beans

Fall is coming!


There, I said it. And I am really sorry I said it, but one thing about fall that I love (besides fall colors and Halloween–oh, the candy cookies I’ll bake!) is canning.

canned beans

Easy Green Bean Canning Recipe


My grandmother’s canned throughout my childhood. No fall would feel complete without a couple days of canning, and no pantry feels full without the homemade jars of green beans, pickled onions, peaches, and more. So, to get us all ready for the impending change of seasons, I thought I would post quick and easy canning instructions for green beans.

canned beans


Dilly Beans Recipe


When preparing these dilly beans, it is important to have everything ready to go, including your canning jars and equipment. The jars and lids should be sterilized and hot and your canning water ready to go so there is no lag time between filling the jars and placing them in the canning water.


For a fun color combination, mix yellow and green beans together. I also like to keep a chopstick in my dilly bean prep arsenal to help pack the beans tightly in the jars.

Dilly Beans Recipe

When preparing these dilly beans, it is important to have everything ready to go, including your canning jars and equipment. The jars and lids should be sterilized and hot and your canning water ready to go so there is no lag time between filling the jars and placing them in the canning water.

For a fun color combination, mix yellow and green beans together. I also like to keep a chopstick in my dilly bean prep arsenal to help pack the beans tightly in the jars.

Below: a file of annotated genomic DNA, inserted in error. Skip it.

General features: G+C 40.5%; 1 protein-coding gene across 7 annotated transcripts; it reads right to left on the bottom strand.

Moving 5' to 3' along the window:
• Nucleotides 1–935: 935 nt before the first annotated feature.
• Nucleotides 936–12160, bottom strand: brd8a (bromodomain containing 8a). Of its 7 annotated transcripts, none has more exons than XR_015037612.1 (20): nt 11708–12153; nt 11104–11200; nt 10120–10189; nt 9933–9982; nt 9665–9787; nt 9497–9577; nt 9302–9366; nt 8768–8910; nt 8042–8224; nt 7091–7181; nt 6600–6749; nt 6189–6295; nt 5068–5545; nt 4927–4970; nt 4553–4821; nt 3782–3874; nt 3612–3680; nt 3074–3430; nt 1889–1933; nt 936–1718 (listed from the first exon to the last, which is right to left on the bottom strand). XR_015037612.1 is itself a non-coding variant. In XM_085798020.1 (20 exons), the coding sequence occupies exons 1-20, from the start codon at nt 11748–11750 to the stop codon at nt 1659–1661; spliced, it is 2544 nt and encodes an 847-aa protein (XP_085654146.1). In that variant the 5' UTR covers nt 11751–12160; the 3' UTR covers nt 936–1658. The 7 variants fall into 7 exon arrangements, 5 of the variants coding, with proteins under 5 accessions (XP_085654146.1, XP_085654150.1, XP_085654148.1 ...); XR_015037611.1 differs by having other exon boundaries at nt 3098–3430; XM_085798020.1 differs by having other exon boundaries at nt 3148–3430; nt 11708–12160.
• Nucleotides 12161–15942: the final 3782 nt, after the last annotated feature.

Makes 6 1-pint jars

Ingredients:

6 one-pint canning jars with lids, sterilized

3 cups distilled white vinegar (5% acidity)

3 cups water

6 tablespoons kosher salt

6 large, mature dill heads or 6 tablespoons dill seeds
   plus 24 fresh dill sprigs (not dried dill weed)

1½ teaspoons crushed red pepper flakes

6 whole cloves garlic

4 pounds fresh green beans, cleaned

Instructions:

  1. Have your canning jars sterilized and your hot water bath boiling and ready to go. In a separate nonreactive saucepan, combine the vinegar and salt. Add 3 cups water and bring to a boil over medium-high heat to dissolve the salt.
  2. Meanwhile, place 1 dill head (or 1 tablespoon dill seed and 4 dill sprigs), ¼ teaspoon crushed red pepper flakes, and 1 garlic clove in each jar. Trim the beans so they are ½-inch shorter than the height of the jars. Pack the beans in the jars horizontally, using a chopstick to compact the beans as you add more.
  3. Carefully ladle the hot pickling brine into each sterilized jar, leaving ½-inch of headspace. Remove any air bubbles and adjust the headspace as needed. Using a clean paper towel, wipe the rims of the jars clean and seal tightly with the sterilized lids.
  4. Process the jars in the boiling water bath for 10 minutes. Turn off heat and let the jars stand undisturbed for 24 hours then remove from the water. Let the pickled beans rest at room temperature for two weeks to develop the flavor. The sealed jars can be stored in a cool, dark place for up to one year. If a seal has failed, store the jar in the refrigerator for up to one week.
July 26, 2020 — Mary DiSomma